Back to the States
The three US boys who have spent the last couple of weeks in Finland are finally back home and one of them had a very strong day on Saturday. Competing at the Arvo Haavisto Tournament, Dalton Roberts (59 kg, NMU-OTS) earned a well-deserved silver medal. Roberts lost his first match to Radion Somatov (RUS) and then proceeded to beat up everybody else in the round-robin bracket. Helary Mägisalu (EST), Jusso Latvala (FIN), Lauri Karjalainen (Perhon Kiri, FIN) were his victims in three consecutive tech falls. When Roberts gets going, he’s tough to stop and that just might be something he is starting to realize.
Ryan Hope (85 kg, Cliff Keen WC) went 1-2 on the day, but almost had a shot at picking up his second medal of the trip. A 3-1 versus Alexander Stjepanetic (SWE) followed by a tech fall loss to Julius Matuzevicius (LTU) put him in the medal round, where he dropped a 3-1 decision to 2015 Junior European Championships bronze medalist Ivan Huklek (CRO).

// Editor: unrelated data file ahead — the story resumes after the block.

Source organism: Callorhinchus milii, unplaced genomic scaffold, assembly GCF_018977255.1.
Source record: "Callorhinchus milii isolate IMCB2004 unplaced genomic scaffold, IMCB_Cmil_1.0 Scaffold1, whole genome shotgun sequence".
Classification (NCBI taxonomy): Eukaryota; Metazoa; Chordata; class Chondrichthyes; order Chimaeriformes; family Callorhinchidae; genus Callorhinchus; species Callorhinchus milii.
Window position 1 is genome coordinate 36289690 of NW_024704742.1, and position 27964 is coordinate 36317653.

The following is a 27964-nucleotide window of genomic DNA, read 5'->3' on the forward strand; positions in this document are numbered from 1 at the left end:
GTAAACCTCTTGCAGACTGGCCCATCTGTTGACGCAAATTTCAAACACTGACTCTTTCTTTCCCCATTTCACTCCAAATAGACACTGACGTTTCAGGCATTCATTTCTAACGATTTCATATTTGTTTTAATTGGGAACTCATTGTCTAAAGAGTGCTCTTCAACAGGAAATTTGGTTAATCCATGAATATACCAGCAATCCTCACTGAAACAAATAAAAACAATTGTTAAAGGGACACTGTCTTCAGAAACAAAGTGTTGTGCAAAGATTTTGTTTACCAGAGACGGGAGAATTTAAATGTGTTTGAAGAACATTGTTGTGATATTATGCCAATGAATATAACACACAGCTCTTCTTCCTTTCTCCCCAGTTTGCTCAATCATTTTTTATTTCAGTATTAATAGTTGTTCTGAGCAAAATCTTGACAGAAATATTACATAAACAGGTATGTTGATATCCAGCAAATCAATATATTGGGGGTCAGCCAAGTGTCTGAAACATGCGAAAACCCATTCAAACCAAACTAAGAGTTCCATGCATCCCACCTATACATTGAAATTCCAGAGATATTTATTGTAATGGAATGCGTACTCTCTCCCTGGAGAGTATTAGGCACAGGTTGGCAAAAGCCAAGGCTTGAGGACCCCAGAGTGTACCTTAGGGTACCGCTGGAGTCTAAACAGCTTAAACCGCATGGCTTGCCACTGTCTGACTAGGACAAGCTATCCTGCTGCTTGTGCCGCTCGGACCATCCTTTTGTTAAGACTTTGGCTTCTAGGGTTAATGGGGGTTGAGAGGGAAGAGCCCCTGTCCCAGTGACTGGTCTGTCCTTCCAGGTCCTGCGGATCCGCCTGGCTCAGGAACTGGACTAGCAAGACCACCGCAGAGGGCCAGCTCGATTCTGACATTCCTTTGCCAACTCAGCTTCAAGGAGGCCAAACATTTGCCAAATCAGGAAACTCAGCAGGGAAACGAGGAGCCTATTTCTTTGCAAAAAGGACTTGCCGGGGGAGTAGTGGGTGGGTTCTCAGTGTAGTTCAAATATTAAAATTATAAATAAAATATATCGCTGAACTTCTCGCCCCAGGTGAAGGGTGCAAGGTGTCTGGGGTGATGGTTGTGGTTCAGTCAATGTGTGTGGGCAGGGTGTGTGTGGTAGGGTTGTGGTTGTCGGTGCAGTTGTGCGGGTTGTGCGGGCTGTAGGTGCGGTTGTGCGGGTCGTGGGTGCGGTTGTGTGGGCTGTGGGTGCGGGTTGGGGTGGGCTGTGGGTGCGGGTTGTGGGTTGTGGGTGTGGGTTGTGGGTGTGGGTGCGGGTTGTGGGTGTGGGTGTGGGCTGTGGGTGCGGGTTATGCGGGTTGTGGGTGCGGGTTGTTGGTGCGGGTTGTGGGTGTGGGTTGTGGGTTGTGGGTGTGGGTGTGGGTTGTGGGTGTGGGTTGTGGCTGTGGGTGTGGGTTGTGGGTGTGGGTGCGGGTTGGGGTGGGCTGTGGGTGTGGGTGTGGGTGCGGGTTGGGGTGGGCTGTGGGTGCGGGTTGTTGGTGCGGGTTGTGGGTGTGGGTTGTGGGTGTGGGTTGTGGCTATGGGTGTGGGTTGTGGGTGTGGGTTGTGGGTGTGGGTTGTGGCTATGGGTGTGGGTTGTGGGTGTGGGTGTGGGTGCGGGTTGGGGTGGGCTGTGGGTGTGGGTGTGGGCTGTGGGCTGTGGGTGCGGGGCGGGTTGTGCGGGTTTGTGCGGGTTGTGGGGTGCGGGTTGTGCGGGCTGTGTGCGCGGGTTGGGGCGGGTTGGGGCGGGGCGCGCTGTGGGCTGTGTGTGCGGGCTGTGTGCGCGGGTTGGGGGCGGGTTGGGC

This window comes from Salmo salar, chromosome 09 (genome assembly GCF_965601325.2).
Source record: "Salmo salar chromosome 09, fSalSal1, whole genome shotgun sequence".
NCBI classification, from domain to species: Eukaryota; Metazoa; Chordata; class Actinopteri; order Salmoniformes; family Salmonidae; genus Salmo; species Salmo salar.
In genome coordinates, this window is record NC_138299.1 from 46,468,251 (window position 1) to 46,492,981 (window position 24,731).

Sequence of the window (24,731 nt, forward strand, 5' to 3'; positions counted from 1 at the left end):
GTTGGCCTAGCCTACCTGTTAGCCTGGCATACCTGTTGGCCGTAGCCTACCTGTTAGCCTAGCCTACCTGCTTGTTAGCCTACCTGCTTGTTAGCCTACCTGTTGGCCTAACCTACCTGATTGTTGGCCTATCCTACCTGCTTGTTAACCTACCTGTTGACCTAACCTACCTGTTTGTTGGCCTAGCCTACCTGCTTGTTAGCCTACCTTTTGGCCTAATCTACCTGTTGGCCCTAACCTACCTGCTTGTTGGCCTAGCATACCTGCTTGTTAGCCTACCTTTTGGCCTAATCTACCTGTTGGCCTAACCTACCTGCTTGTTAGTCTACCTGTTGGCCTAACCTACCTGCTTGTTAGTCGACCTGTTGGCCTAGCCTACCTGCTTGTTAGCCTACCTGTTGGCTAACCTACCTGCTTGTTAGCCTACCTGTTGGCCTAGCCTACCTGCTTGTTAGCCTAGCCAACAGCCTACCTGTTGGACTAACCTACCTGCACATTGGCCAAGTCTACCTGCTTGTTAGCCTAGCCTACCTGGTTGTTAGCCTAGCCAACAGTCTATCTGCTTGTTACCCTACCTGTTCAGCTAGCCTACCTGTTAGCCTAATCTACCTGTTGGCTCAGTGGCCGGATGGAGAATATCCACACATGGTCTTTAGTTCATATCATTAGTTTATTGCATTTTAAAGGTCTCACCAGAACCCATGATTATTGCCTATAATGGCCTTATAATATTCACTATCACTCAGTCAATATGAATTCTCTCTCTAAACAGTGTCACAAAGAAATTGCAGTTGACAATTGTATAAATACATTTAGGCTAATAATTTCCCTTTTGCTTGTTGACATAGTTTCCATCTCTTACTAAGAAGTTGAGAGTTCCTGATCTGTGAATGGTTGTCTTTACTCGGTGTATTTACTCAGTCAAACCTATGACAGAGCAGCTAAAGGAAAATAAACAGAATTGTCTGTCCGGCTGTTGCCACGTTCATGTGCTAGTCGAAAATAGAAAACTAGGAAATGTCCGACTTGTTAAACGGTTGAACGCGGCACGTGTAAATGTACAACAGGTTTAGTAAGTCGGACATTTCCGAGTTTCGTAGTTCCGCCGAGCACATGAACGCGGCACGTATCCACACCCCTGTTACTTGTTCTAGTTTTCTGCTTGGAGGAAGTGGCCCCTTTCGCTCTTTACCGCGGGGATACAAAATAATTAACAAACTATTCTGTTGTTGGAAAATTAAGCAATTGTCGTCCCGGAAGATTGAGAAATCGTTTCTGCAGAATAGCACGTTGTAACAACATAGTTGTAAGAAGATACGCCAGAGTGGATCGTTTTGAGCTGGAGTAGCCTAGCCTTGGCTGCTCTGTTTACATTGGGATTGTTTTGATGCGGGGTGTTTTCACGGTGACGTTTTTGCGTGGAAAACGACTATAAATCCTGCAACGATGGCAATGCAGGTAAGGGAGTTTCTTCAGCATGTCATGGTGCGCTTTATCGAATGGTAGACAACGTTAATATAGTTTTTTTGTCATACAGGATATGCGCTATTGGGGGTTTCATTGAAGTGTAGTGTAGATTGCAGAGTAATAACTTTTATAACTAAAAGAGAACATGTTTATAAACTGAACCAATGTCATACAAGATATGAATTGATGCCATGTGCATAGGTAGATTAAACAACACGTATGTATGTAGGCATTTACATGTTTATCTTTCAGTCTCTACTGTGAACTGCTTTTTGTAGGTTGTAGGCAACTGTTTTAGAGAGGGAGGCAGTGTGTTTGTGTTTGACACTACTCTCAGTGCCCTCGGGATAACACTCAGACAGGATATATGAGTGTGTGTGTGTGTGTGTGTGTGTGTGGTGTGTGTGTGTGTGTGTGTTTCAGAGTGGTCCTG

Travis Rice (66 kg, NMU-OTS), whose first competition in five months was the Vantaa Cup last weekend, didn’t fare much better at the Haavisto. Rice’s opposition was Mikko Peltokangas (FIN), one of Finland’s brightest prospects who had medaled the week before at the Vantaa. Peltokangas didn’t give Rice a chance to get comfortable and the result was a 9-0 tech fall loss for the American. Rice, along with Roberts and Hope, is gearing up for the US Nationals next month in Vegas.
What’s coming up here
- We are going to resume the “Memorable Matches” segment soon enough, so if you have any athletes you’d like to request, let us know.
- There will be a “Coach Lindland’s Report” once things are settled in Budapest.
- Countdown to the 2016 US Nationals.
- A closer look at an athlete everyone seems to like.
- More videos!